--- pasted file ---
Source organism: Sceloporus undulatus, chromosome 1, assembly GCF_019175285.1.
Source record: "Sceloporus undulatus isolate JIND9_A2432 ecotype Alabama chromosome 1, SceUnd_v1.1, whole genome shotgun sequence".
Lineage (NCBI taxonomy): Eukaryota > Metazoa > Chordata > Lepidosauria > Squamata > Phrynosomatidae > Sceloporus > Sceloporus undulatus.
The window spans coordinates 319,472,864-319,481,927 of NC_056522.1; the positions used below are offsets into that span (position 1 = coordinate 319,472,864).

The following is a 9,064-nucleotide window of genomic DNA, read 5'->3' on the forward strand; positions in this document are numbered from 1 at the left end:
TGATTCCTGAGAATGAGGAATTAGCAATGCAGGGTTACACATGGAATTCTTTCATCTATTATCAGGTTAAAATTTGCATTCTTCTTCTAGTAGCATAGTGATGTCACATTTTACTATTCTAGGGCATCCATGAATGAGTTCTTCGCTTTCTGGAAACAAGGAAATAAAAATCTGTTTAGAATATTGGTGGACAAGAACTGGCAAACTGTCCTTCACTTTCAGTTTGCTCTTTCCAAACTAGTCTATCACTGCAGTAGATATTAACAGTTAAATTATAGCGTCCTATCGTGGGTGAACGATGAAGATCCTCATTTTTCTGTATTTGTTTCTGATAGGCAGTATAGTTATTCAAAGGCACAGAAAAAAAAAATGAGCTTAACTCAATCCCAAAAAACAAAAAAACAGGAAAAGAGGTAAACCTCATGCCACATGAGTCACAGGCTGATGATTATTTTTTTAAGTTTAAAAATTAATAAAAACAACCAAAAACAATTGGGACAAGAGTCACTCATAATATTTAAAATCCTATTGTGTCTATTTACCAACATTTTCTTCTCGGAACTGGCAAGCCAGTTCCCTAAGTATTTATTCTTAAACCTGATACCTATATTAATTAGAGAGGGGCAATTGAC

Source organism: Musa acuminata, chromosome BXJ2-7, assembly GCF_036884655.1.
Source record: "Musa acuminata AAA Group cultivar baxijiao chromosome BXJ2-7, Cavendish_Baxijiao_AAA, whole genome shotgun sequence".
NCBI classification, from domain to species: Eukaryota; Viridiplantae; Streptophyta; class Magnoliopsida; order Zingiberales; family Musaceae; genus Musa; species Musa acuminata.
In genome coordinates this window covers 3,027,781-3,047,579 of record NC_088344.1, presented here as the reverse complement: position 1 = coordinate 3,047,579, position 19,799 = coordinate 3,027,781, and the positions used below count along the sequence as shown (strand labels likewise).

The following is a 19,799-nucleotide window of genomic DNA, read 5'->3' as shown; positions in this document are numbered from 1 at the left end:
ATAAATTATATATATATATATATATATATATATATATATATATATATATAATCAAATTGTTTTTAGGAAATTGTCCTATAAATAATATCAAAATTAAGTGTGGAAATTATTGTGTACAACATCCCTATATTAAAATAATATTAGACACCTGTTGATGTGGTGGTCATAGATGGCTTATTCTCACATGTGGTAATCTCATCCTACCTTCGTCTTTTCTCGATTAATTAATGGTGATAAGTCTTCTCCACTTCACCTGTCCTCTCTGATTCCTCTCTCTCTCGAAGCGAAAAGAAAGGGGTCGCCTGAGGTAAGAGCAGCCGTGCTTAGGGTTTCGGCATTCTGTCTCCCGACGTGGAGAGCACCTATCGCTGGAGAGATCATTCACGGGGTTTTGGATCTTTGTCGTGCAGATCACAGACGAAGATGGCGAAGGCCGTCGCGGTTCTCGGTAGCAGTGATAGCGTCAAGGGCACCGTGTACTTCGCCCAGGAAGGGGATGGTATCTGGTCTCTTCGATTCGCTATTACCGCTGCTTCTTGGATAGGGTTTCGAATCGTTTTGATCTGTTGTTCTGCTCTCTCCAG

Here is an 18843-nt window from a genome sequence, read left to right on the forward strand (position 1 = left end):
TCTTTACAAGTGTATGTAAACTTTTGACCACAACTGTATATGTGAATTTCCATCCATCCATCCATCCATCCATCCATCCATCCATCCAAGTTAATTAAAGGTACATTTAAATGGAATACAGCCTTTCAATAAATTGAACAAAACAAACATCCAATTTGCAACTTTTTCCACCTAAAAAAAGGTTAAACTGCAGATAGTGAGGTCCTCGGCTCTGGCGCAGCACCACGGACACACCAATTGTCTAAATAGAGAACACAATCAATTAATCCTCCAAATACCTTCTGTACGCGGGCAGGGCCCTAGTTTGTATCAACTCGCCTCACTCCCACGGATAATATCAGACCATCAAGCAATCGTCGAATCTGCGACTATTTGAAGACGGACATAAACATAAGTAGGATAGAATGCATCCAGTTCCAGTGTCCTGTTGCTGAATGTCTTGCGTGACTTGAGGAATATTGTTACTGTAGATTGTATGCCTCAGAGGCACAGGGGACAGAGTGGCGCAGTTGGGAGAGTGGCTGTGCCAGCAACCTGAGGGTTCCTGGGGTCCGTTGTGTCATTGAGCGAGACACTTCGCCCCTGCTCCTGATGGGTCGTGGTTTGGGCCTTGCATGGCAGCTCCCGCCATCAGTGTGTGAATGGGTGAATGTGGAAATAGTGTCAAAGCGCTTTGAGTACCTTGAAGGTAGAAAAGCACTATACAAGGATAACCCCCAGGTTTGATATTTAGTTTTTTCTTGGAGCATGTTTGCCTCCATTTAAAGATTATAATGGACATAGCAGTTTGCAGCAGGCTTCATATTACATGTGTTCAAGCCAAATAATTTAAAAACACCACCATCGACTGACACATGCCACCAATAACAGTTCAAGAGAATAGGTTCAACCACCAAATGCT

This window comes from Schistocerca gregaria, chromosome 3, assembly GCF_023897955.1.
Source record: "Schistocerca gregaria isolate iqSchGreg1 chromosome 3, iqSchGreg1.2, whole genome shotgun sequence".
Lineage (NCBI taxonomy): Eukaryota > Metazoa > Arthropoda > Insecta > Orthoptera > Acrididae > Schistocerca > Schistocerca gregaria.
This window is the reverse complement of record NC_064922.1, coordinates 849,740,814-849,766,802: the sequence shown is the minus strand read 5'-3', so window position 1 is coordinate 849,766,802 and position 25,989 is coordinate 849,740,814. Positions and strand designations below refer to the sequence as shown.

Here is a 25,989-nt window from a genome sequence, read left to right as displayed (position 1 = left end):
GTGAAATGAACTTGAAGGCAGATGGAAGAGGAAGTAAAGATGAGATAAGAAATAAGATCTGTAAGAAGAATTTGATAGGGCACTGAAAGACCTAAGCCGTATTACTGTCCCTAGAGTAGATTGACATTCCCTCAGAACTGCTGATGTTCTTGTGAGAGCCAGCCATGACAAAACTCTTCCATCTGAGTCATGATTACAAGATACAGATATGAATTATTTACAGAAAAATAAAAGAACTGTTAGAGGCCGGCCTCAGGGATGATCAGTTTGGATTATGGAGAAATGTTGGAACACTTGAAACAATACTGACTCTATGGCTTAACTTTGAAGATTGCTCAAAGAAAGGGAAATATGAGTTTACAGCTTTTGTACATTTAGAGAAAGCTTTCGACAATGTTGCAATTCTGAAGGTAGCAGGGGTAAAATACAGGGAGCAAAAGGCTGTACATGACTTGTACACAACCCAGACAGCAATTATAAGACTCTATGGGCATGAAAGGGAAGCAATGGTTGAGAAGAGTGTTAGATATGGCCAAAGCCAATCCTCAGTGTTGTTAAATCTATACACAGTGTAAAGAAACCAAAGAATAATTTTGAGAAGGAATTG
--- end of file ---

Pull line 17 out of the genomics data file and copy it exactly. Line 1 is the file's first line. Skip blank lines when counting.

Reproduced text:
Lineage (NCBI taxonomy): Eukaryota > Metazoa > Arthropoda > Insecta > Orthoptera > Acrididae > Schistocerca > Schistocerca gregaria.